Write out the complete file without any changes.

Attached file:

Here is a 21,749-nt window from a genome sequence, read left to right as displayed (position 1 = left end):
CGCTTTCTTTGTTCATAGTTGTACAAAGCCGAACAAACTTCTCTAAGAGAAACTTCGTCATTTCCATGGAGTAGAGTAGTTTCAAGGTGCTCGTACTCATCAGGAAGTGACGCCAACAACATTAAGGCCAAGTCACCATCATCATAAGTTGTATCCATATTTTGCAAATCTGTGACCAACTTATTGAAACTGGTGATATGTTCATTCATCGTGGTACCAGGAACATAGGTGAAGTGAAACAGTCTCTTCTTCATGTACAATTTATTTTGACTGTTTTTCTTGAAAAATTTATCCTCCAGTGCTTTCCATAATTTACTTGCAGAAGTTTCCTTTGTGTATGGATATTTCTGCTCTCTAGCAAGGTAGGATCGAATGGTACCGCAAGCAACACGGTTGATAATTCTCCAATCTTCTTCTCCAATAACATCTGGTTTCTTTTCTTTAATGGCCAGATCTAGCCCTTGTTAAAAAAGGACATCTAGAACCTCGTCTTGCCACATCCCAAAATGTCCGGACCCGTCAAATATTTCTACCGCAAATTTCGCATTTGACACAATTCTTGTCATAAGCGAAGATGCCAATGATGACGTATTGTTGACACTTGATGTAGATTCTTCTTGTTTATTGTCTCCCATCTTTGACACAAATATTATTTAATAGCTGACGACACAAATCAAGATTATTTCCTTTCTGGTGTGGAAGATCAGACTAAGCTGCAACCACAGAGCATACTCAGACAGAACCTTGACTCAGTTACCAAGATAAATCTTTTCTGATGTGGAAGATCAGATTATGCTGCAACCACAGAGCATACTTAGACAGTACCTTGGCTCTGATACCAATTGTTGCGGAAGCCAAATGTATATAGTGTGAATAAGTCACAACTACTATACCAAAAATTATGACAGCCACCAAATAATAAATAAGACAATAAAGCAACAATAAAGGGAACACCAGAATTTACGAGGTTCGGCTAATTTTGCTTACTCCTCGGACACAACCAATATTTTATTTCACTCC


Here is a 21,749-nt window from a genome sequence, read left to right as displayed (position 1 = left end):
CGCTTTCTTTGTTCATAGTTGTACAAAGCCGAACAAACTTCTCTAAGAGAAACTTCGTCATTTCCATGGAGTAGAGTAGTTTCAAGGTGCTCGTACTCATCAGGAAGTGACGCCAACAACATTAAGGCCAAGTCACCATCATCATAAGTTGTATCCATATTTTGCAAATCTGTGACCAACTTATTGAAACTGGTGATATGTTCATTCATCGTGGTACCAGGAACATAGGTGAAGTGAAACAGTCTCTTCTTCATGTACAATTTATTTTGACTGTTTTTCTTGAAAAATTTATCCTCCAGTGCTTTCCATAATTTACTTGCAGAAGTTTCCTTTGTGTATGGATATTTCTGCTCTCTAGCAAGGTAGGATCGAATGGTACCGCAAGCAACACGGTTGATAATTCTCCAATCTTCTTCTCCAATAACATCTGGTTTCTTTTCTTTAATGGCCAGATCTAGCCCTTGTTAAAAAAGGACATCTAGAACCTCGTCTTGCCACATCCCAAAATGTCCGGACCCGTCAAATATTTCTACCGCAAATTTCGCATTTGACACAATTCTTGTCATAAGCGAAGATGCCAATGATGACGTATTGTTGACACTTGATGTAGATTCTTCTTGTTTATTGTCTCCCATCTTTGACACAAATATTATTTAATAGCTGACGACACAAATCAAGATTATTTCCTTTCTGGTGTGGAAGATCAGACTAAGCTGCAACCACAGAGCATACTCAGACAGAACCTTGACTCAGTTACCAAGATAAATCTTTTCTGATGTGGAAGATCAGATTATGCTGCAACCACAGAGCATACTTAGACAGTACCTTGGCTCTGATACCAATTGTTGCGGAAGCCAAATGTATATAGTGTGAATAAGTCACAACTACTATACCAAAAATTATGACAGCCACCAAATAATAAATAAGACAATAAAGCAACAATAAAGGGAACACCAGAATTTACGAGGTTCGGCTAATTTTGCTTACTCCTCGGACACAACCAATATTTTATTTCACTCC